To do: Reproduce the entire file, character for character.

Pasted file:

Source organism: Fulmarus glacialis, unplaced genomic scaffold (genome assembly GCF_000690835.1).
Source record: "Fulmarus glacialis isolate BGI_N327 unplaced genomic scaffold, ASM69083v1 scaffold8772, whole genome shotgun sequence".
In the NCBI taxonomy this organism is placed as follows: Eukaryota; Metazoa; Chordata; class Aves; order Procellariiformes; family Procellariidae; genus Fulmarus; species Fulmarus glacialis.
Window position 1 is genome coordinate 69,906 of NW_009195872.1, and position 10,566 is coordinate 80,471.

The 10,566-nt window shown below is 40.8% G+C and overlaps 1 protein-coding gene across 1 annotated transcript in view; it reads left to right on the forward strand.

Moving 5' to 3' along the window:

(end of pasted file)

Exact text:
Source organism: Fulmarus glacialis, unplaced genomic scaffold (genome assembly GCF_000690835.1).
Source record: "Fulmarus glacialis isolate BGI_N327 unplaced genomic scaffold, ASM69083v1 scaffold8772, whole genome shotgun sequence".
In the NCBI taxonomy this organism is placed as follows: Eukaryota; Metazoa; Chordata; class Aves; order Procellariiformes; family Procellariidae; genus Fulmarus; species Fulmarus glacialis.
Window position 1 is genome coordinate 69,906 of NW_009195872.1, and position 10,566 is coordinate 80,471.

The 10,566-nt window shown below is 40.8% G+C and overlaps 1 protein-coding gene across 1 annotated transcript in view; it reads left to right on the forward strand.

Moving 5' to 3' along the window: